So RNC chairman Michael Steele took to the pages of the Washington Post to warn seniors, “we need to protect Medicare and not cut it in the name of ‘health-insurance reform.'” A convenient refrain for the current political climate, but, in bad news for Michael Steele, a complete departure from GOP business as usual. Here, for instance, is an October, 2006 exchange on cutting Medicare between Tim Russert and–wait for it–Michael Steele.
MR. RUSSERT: What programs would you cut?
LT. GOV. STEELE: Well, what I would like to do is something that we did in Maryland. We — Governor Ehrlich and I came into office, we had a $2.2 billion deficit staring us in the face and a bloated government to contend with. And so we stepped back and evaluated exactly what the priorities of our government should be. Seventy-eight percent of our spending is in two areas: education and health care.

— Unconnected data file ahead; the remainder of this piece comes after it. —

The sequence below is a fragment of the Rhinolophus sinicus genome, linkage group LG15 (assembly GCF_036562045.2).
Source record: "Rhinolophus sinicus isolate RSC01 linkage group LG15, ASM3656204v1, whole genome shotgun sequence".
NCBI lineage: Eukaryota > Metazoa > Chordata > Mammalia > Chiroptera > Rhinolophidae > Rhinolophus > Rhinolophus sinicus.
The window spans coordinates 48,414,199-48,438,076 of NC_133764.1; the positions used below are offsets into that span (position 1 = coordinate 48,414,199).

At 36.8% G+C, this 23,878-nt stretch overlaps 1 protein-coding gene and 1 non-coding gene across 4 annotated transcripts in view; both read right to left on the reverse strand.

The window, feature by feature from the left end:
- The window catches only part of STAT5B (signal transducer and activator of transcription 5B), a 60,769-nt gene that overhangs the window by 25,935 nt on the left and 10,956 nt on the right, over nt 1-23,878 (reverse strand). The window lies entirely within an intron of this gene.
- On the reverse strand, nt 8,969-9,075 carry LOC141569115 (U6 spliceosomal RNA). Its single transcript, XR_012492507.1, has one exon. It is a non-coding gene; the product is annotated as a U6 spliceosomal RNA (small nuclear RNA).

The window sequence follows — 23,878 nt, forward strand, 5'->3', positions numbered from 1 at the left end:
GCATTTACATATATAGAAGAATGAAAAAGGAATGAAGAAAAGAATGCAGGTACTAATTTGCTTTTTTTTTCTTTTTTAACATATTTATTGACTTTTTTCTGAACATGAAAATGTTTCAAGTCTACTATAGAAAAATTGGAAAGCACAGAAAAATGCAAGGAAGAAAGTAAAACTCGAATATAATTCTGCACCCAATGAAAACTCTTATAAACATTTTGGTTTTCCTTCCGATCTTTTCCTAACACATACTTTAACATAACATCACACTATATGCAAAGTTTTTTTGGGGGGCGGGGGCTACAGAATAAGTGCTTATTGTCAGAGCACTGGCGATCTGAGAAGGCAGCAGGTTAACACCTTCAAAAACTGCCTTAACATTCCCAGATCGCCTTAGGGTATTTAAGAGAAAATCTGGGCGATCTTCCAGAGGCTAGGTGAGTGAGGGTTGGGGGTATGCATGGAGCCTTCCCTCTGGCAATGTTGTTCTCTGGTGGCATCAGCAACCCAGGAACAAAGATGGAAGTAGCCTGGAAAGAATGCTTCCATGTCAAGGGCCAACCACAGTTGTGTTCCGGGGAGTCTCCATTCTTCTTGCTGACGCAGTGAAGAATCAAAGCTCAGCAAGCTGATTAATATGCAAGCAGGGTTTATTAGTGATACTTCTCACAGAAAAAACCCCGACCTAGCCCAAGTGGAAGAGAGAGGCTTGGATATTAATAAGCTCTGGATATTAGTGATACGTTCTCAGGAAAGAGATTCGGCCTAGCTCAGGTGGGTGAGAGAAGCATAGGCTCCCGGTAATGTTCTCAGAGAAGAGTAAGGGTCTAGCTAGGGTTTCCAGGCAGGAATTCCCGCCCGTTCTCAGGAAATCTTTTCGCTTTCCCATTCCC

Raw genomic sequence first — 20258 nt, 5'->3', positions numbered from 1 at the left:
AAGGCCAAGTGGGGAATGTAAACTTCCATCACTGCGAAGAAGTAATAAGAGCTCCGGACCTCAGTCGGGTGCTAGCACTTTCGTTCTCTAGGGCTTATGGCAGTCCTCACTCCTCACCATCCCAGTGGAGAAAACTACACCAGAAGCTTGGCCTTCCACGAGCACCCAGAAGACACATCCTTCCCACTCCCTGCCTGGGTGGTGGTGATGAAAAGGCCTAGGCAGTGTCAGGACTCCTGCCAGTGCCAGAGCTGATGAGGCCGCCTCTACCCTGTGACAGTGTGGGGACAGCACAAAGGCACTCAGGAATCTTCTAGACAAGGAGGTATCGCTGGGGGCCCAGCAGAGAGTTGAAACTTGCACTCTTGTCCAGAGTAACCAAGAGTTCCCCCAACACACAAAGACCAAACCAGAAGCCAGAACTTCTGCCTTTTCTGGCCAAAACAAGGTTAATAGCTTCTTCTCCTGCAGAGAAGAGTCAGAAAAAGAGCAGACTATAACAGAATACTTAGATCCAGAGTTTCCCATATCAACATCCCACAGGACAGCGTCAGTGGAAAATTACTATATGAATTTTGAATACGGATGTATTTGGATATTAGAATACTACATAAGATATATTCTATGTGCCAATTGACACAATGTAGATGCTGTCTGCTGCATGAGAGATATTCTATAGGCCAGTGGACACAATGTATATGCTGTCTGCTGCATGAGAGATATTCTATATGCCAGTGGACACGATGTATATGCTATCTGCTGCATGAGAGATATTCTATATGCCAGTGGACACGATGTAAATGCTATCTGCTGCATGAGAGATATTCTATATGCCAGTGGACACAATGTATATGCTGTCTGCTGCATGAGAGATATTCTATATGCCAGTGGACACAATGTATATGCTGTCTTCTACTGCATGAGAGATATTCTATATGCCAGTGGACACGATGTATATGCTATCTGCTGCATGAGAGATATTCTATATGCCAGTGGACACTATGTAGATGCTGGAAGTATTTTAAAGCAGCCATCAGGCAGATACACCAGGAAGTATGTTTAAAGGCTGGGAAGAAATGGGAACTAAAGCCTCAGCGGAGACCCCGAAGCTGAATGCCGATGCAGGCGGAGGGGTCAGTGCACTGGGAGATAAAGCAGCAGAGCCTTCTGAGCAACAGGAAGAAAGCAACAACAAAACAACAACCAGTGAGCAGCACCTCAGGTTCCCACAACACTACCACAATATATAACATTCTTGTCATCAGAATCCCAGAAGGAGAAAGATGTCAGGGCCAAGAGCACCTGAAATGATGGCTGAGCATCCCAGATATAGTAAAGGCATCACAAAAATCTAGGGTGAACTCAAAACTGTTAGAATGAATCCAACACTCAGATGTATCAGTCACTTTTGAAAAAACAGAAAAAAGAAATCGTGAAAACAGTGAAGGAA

MR. RUSSERT: It’s the same in the federal government.
LT. GOV. STEELE: It’s the same. And my point…
MR. RUSSERT: Seventy percent is Social Security, Medicare and Defense.
LT. GOV. STEELE: Absolutely. Absolutely.
MR. RUSSERT: Would you touch those?
LT. GOV. STEELE: Abso — Tim, everything has…
MR. RUSSERT: Everything’s on the table.
LT. GOV. STEELE: Everything has to be on the table, my friend. We are living in a time — we have to — government has to act like the rest of, the rest of the world and sit back and look at your budget. If you don’t have enough money in any given month, what do you do? You’ve got to reprioritize. You’ve got to take care of the business at hand.
So much for that, I guess.